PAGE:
For the first nine years after the founding of Halifax, no signal marked these hazards. This lack of a lighthouse was not for want of trying. As early as 1752, the Governor and Council organized a lottery to cover the cost of building a light on "Cape Sambrough," but had no success. Finally, on the first day of the first session of the General Assembly of Nova Scotia, October 2, 1758, an act was passed to establish a lighthouse on "Sambro Outer Island." They appropriated 1,000 pounds from the duties paid on spirituous liquors, and instituted a tax on vessels entering the harbour. Commissioners were appointed and matters were put quickly in hand. The site was chosen, the money voted, and by early November the work was begun.
It is probable that a temporary light was established on the island.
|Sambro Lighthouse In Winter|
There is evidence that the new light was operational in 1759. The Pennsylvania Gazette, May 14, 1759, contains the following note as part of a letter from Halifax, dated April 28, 1759:
"The Manager of the Light House is just come up. He lately went down to put it up; and has fixed it, with every thing that is convenient for Shipping: It was lighted the 23rd Instant; and as it is of Service to the Publick, to our Vessels as well as others, you will make it publick by publishing it in your Paper. It is situated one League S.W. of the Harbour, on Sambra Island. I thought it a new Thing, and of Service; so I have taken the Pains to give you Information of it."
The building was of stone, 60 feet high from the base to the weather vane crowning the lantern. The white fixed light was, thus, 115 feet above sea level.
Within a few years, word of inefficiency in the operation of the light reached the floor of the Legislative Assembly. The wreck of the sloop Granby, of Boston, in 1771, with the loss of all hands, blew the situation wide open. Apart from the loss of life, the Granby was carrying +3000 to pay the dockyard staff! Commodore Gambier, Commander in Chief of the Naval Station, reported that "the fatal accident happened for want of a light being properly kept in the lighthouse." He noted that H. M. Ships had, on occasion, to fire at the lighthouse in order to make the keepers show a light. Other vessels complained at being forced to pay for a light which "is a great annual expense to the Government and serves no other purpose than the shameful one of putting money in the pockets of a nominee of the Governor's."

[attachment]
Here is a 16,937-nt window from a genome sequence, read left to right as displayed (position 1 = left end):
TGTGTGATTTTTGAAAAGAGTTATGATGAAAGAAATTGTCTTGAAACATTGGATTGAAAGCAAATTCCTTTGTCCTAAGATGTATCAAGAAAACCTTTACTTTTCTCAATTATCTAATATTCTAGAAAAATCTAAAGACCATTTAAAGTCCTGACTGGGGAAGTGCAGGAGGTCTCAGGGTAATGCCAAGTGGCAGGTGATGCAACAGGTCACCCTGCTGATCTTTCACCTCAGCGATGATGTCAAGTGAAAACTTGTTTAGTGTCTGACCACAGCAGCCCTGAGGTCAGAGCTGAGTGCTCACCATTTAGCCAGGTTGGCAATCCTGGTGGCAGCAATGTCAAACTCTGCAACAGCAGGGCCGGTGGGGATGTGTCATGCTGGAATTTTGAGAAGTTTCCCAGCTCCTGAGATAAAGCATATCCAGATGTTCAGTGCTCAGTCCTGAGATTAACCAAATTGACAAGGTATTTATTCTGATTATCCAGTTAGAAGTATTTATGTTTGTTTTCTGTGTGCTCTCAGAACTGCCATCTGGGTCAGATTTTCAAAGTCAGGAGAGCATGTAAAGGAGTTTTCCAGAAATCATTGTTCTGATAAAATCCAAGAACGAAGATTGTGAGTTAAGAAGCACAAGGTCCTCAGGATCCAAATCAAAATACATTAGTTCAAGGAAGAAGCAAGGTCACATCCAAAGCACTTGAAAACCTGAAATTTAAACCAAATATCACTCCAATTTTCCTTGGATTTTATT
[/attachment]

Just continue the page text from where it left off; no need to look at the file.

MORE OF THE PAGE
An inquiry found that, indeed, the keeper was appointed by the Governor. He was allowed the duties paid by ships entering the port and procured only the cheapest materials. Fish oil fuelled the light and if it went out and no ships were in sight, it was left out. It must be noted that at this time the lighting method for lighthouses was in its infancy, and the burning of fish oil was not unusual. Open oil lamps, without reflectors, produced a dim light. The glass in the lanterns smoked up constantly at all times of the year and the vapour from the flame caused misting and icing in cold weather. Keeping the lights lit and as bright as possible was a formidable job.
Commodore Gambier recommended that the government take over operation of the Sambro Light. The Naval Store Officer in Halifax was to be in charge. Nothing was done about this, for in 1772, Matthew Pennell was in charge of the light. At that time, fountain lamps with flues to carry off the smoke were installed. After that, there was far less trouble with the darkening of the glass which obscured the light.
Contributor: Kathy Brown
Sources: The Sea Road to Halifax, Hugh F. Pullen; The Lighthouse, Dudley Whitney; Lighthouses and Lightships, Lee Chadwick; Rip Irwin, in conversation, and in articles in The Lightkeeper, newsletter of the Nova Scotia Lighthouse Preservation Society.